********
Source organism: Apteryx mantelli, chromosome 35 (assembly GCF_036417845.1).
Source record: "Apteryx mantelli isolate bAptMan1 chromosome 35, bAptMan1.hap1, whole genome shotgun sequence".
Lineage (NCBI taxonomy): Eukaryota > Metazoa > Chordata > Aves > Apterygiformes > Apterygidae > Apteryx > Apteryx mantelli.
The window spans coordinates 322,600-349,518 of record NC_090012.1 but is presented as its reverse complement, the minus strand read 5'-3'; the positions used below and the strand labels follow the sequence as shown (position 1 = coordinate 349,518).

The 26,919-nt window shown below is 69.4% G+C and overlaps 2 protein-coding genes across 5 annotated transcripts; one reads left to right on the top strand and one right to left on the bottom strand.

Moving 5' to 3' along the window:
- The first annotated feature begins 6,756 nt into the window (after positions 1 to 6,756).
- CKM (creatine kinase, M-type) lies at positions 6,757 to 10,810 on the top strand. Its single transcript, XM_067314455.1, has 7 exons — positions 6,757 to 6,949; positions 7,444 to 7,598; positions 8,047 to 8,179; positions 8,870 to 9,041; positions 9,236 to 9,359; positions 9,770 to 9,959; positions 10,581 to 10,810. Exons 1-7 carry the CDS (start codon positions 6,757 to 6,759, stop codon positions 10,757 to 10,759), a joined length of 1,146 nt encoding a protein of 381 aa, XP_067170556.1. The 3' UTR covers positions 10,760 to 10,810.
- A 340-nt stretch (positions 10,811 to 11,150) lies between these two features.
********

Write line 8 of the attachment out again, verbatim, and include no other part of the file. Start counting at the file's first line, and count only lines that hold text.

- CKM (creatine kinase, M-type) lies at positions 6,757 to 10,810 on the top strand. Its single transcript, XM_067314455.1, has 7 exons — positions 6,757 to 6,949; positions 7,444 to 7,598; positions 8,047 to 8,179; positions 8,870 to 9,041; positions 9,236 to 9,359; positions 9,770 to 9,959; positions 10,581 to 10,810. Exons 1-7 carry the CDS (start codon positions 6,757 to 6,759, stop codon positions 10,757 to 10,759), a joined length of 1,146 nt encoding a protein of 381 aa, XP_067170556.1. The 3' UTR covers positions 10,760 to 10,810.